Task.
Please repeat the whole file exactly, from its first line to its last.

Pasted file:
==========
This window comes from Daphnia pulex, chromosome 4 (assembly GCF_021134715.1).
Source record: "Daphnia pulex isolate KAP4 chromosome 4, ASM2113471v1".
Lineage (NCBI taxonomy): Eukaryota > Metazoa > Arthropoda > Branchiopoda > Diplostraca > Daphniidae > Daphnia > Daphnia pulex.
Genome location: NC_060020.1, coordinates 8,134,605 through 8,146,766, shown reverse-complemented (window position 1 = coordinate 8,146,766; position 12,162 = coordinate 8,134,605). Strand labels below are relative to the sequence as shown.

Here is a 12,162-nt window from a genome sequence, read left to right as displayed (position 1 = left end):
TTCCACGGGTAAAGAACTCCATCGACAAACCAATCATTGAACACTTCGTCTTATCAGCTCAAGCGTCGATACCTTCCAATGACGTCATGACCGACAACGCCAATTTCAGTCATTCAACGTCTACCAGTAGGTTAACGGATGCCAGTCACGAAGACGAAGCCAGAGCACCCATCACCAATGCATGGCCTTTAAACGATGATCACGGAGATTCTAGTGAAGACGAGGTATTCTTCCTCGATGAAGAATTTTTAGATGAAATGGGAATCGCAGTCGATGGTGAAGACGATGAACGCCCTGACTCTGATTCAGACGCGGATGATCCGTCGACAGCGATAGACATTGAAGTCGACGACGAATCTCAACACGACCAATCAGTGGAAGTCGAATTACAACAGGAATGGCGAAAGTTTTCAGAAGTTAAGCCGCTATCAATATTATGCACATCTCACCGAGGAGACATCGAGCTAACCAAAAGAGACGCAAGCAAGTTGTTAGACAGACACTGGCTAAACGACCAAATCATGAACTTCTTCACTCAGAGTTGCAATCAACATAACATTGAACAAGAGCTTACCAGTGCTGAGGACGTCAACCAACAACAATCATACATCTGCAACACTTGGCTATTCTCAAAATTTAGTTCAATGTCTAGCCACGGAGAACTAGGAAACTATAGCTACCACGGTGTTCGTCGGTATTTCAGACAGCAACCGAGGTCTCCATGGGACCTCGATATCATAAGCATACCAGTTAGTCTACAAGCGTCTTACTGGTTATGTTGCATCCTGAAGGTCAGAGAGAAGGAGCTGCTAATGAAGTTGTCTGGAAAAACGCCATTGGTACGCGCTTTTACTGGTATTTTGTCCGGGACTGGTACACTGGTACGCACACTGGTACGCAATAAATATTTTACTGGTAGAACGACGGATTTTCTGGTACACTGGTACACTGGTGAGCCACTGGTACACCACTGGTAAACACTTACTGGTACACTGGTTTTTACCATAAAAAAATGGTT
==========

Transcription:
This window comes from Daphnia pulex, chromosome 4 (assembly GCF_021134715.1).
Source record: "Daphnia pulex isolate KAP4 chromosome 4, ASM2113471v1".
Lineage (NCBI taxonomy): Eukaryota > Metazoa > Arthropoda > Branchiopoda > Diplostraca > Daphniidae > Daphnia > Daphnia pulex.
Genome location: NC_060020.1, coordinates 8,134,605 through 8,146,766, shown reverse-complemented (window position 1 = coordinate 8,146,766; position 12,162 = coordinate 8,134,605). Strand labels below are relative to the sequence as shown.

Here is a 12,162-nt window from a genome sequence, read left to right as displayed (position 1 = left end):
TTCCACGGGTAAAGAACTCCATCGACAAACCAATCATTGAACACTTCGTCTTATCAGCTCAAGCGTCGATACCTTCCAATGACGTCATGACCGACAACGCCAATTTCAGTCATTCAACGTCTACCAGTAGGTTAACGGATGCCAGTCACGAAGACGAAGCCAGAGCACCCATCACCAATGCATGGCCTTTAAACGATGATCACGGAGATTCTAGTGAAGACGAGGTATTCTTCCTCGATGAAGAATTTTTAGATGAAATGGGAATCGCAGTCGATGGTGAAGACGATGAACGCCCTGACTCTGATTCAGACGCGGATGATCCGTCGACAGCGATAGACATTGAAGTCGACGACGAATCTCAACACGACCAATCAGTGGAAGTCGAATTACAACAGGAATGGCGAAAGTTTTCAGAAGTTAAGCCGCTATCAATATTATGCACATCTCACCGAGGAGACATCGAGCTAACCAAAAGAGACGCAAGCAAGTTGTTAGACAGACACTGGCTAAACGACCAAATCATGAACTTCTTCACTCAGAGTTGCAATCAACATAACATTGAACAAGAGCTTACCAGTGCTGAGGACGTCAACCAACAACAATCATACATCTGCAACACTTGGCTATTCTCAAAATTTAGTTCAATGTCTAGCCACGGAGAACTAGGAAACTATAGCTACCACGGTGTTCGTCGGTATTTCAGACAGCAACCGAGGTCTCCATGGGACCTCGATATCATAAGCATACCAGTTAGTCTACAAGCGTCTTACTGGTTATGTTGCATCCTGAAGGTCAGAGAGAAGGAGCTGCTAATGAAGTTGTCTGGAAAAACGCCATTGGTACGCGCTTTTACTGGTATTTTGTCCGGGACTGGTACACTGGTACGCACACTGGTACGCAATAAATATTTTACTGGTAGAACGACGGATTTTCTGGTACACTGGTACACTGGTGAGCCACTGGTACACCACTGGTAAACACTTACTGGTACACTGGTTTTTACCATAAAAAAATGGTT